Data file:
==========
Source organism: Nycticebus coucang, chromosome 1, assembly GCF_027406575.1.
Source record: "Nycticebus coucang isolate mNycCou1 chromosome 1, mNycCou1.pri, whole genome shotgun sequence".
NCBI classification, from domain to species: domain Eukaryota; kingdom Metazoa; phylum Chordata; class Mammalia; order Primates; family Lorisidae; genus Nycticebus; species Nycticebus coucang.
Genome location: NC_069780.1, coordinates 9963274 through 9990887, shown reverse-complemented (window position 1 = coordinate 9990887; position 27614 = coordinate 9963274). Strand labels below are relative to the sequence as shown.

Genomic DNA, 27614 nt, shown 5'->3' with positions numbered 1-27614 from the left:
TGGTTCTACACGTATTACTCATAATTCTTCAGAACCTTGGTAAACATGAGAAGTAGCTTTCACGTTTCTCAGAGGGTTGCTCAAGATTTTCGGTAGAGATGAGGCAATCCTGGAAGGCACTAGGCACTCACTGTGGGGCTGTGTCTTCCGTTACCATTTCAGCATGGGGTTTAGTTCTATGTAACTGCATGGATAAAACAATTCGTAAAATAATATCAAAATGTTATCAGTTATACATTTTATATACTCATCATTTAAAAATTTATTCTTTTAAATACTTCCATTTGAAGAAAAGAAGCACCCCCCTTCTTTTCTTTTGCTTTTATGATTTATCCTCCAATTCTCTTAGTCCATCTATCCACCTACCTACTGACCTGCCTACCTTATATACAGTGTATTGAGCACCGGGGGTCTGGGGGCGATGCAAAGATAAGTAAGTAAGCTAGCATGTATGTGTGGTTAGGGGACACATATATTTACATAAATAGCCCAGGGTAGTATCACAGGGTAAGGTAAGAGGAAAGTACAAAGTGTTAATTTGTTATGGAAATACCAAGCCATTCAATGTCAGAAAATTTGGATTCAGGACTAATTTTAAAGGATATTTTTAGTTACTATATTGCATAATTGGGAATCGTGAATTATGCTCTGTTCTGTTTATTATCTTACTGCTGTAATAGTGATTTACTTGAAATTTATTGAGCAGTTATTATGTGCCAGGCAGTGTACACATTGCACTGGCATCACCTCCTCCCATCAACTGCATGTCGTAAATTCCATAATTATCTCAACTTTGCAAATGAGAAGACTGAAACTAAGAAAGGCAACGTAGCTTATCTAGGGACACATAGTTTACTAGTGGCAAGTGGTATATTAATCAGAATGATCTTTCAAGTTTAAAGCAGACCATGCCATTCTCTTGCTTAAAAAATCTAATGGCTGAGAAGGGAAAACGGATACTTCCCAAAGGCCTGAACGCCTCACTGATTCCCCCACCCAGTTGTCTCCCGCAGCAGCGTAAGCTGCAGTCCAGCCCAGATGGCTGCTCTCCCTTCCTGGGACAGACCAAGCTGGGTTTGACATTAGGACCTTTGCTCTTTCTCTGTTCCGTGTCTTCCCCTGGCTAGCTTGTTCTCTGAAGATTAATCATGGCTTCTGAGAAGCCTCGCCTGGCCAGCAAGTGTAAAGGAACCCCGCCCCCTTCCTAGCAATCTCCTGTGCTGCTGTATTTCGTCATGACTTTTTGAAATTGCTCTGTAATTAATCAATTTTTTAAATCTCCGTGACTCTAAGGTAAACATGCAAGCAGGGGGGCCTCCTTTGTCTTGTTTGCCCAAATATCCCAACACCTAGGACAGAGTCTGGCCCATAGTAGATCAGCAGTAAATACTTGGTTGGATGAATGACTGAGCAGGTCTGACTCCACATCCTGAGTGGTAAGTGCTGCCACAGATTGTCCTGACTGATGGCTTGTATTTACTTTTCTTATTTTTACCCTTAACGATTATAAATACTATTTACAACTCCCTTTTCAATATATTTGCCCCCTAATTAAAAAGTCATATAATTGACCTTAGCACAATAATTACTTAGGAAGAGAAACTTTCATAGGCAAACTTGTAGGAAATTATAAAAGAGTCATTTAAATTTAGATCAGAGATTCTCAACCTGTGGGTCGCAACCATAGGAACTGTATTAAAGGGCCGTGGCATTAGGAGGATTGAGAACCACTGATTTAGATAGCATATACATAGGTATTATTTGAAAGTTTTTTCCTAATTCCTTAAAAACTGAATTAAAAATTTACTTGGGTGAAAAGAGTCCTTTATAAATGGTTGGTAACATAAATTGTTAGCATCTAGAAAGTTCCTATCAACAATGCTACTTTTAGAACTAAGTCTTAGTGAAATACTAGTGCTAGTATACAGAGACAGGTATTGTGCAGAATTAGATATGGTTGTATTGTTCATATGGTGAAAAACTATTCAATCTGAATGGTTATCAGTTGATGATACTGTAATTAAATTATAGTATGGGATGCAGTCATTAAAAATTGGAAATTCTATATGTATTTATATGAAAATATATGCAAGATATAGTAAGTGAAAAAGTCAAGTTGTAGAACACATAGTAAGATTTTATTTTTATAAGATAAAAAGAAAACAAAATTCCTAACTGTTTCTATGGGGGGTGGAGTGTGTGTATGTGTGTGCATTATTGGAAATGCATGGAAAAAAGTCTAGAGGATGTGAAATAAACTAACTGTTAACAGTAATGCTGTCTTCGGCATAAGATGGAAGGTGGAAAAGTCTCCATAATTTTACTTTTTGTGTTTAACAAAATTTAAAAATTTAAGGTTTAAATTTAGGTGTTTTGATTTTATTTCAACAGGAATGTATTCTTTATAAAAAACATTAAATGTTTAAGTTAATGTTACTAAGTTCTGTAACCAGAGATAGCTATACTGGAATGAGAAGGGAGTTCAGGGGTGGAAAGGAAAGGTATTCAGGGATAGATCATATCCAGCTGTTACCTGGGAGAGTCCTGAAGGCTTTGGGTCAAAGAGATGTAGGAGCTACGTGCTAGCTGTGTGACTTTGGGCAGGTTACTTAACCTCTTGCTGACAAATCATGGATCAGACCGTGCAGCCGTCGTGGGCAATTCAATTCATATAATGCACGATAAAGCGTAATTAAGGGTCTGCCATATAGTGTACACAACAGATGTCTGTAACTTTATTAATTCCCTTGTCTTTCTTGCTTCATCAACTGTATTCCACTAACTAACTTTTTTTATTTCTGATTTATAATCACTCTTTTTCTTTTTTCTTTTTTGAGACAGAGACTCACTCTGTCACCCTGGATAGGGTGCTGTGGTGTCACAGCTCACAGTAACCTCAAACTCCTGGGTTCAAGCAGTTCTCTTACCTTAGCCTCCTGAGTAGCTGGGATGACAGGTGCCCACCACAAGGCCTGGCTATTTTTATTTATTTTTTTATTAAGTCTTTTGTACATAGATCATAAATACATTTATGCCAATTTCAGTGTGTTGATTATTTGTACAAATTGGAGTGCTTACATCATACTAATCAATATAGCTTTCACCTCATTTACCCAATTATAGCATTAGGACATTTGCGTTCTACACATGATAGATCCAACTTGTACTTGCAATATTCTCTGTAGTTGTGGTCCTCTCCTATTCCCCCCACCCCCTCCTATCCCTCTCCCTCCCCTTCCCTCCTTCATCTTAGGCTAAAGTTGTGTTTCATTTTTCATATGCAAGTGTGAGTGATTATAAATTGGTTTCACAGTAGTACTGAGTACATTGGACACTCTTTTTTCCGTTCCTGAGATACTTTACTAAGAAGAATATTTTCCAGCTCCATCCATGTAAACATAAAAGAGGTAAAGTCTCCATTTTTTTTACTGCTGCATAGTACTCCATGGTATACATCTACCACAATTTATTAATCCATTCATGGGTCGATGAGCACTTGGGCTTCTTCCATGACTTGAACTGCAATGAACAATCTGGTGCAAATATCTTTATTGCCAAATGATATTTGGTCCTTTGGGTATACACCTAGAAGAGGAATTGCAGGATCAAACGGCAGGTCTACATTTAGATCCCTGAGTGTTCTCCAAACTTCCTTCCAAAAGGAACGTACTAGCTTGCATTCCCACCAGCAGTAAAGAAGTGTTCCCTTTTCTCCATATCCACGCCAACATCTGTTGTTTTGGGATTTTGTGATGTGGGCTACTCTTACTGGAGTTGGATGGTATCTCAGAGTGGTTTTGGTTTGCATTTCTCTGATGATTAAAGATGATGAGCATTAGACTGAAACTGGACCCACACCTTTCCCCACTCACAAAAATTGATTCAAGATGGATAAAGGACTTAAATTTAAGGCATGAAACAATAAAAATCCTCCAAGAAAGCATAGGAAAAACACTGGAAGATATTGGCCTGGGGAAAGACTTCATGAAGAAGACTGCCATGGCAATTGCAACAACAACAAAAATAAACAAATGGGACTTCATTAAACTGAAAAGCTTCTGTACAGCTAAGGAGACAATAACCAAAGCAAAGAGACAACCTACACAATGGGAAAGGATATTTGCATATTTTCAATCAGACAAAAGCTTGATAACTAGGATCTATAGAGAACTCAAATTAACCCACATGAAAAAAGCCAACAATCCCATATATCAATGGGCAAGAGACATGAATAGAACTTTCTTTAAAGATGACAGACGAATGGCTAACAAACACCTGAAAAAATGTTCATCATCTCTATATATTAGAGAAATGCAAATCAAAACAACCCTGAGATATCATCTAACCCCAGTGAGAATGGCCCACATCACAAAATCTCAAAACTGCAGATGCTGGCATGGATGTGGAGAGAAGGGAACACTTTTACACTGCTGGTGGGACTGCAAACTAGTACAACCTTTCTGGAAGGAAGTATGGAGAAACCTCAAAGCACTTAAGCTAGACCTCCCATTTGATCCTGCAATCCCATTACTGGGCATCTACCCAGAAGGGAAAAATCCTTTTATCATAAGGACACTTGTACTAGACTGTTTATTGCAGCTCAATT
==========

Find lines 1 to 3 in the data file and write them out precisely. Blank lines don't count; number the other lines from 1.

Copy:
Source organism: Nycticebus coucang, chromosome 1, assembly GCF_027406575.1.
Source record: "Nycticebus coucang isolate mNycCou1 chromosome 1, mNycCou1.pri, whole genome shotgun sequence".
NCBI classification, from domain to species: domain Eukaryota; kingdom Metazoa; phylum Chordata; class Mammalia; order Primates; family Lorisidae; genus Nycticebus; species Nycticebus coucang.